Weinberger v. Salfi, supra, concerned a constitutional challenge to a provision of the Social Security Act which defined "widow" and "child" so as to exclude from coverage surviving wives and stepchildren who had established their relationships to the deceased wage earner less than nine months before his death. Plaintiff contended this statute irrebuttably presumed that marriages which occurred within the nine months preceding a wage earner's death were entered into for the purpose of securing Social Security benefits. The Supreme Court rejected this claim after an extensive discussion. The Court first indicated that no "property" interest implicating the due process clause was involved:

Unlike the claims involved in Stanley and LaFleur [Cleveland Bd. of Educ. v. LaFleur, 414 U.S. 632, 94 S.Ct. 791, 39 L.Ed. 2d 52 (1974)], a noncontractual claim to receive funds from the public treasury enjoys no constitutionally protected status. . . . [A]ppellees are completely free to present evidence that they meet the specified requirements; failing in this effort, their only constitutional claim is that the test they meet is not so rationally related to a legitimate legislative objective that it can be used to deprive them of benefits available to those who do satisfy that test.

422 U.S. at 771-772, 95 S.Ct. at 2470.

The Court then turned its attention to the particular "presumption" challenged:

Commercial insurance policies have traditionally relied upon fixed, prophylactic rules to protect against abuses which could expand liability beyond the risks which are within the general concept of its coverage. . . . While such a limitation doubtless proves in particular cases to be "under-inclusive" or "over-inclusive," in light of its presumed purpose, it is nonetheless a widely accepted response to legitimate interests in administrative economy and certainty of coverage for those who meet its terms. When the Government chooses to follow this tradition in its own social insurance programs, it does not come up against a constitutional stone wall. Rather, it may rely on such rules so long as they comport with the standards of legislative reasonableness enunciated in cases like Dandridge v. Williams [397 U.S. 471, 90 S.Ct. 1153, 25 L.Ed.2d 491] and Richardson v. Belcher [404 U.S. 78, 92 S.Ct. 254, 30 L.Ed.2d 231]. Under those standards, the question raised is not whether a statutory provision precisely filters out those, and only those, who are in the factual position which generated the congressional concern reflected in the statute. . . . The question is whether Congress, its concern having been reasonably aroused by the possibility of an abuse which it legitimately desired to avoid, could rationally have concluded both that a particular limitation or qualification would protect against its occurrence, and that the expense and other difficulties of individual determinations justified the inherent imprecision of a prophylactic rule.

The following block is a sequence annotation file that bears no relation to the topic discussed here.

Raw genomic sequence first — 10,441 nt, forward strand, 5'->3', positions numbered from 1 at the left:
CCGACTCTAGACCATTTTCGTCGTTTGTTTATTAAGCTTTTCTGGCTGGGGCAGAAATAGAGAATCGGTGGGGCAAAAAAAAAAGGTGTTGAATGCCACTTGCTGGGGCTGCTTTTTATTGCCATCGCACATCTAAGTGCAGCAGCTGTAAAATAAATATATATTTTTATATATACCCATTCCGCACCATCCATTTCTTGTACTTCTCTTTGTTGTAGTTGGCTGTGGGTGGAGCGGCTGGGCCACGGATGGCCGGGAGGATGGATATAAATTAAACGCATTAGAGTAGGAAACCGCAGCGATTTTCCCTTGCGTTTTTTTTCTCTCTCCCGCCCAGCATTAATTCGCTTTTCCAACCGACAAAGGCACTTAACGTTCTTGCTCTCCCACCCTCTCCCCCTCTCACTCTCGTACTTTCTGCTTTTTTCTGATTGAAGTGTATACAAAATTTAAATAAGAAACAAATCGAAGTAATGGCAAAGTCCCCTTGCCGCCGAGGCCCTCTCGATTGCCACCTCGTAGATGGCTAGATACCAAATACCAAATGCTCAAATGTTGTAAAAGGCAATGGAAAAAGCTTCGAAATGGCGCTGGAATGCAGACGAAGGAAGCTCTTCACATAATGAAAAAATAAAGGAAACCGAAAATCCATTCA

422 U.S. at 776-777, 95 S.Ct. at 2472-73.

The "control" regulation at issue in the instant case creates a similar prophylactic rule, justified by the expense and difficulty that would result from attempts to determine whether control actually was exercised in individual cases. There can be no doubt that this rule is rationally related to the legitimate governmental goal of minimizing the cost of services provided under the Medicare Act. Schroeder Nursing Care, Inc., supra, 311 F.Supp. at 411. Accordingly, the regulation defining "control," 20 C.F.R. § 405.427, is not unconstitutional as applied in this case.

Plaintiffs' memorandum raises two similar challenges to the constitutionality of the regulations. First, it is asserted that the Internal Revenue Service's decision to grant a § 501(c)(3) tax exemption to the providers conclusively established that the lease agreement involved in this case provided a rental payment that was "fair." Although the hearing officer implied that the Service's standard might differ from the "reasonable cost" standard under Medicare, it may be assumed that plaintiffs' contention is correct. Nevertheless, in light of the Court's decision that the related organization regulation is constitutional, the fact that the rental payment may have been fair and reasonable is no more relevant to the amount of reimbursement due than was the fact that the plaintiff's marriage to the decedent in Salfi may have been entered into without consideration of the impending death and resultant Social Security benefits.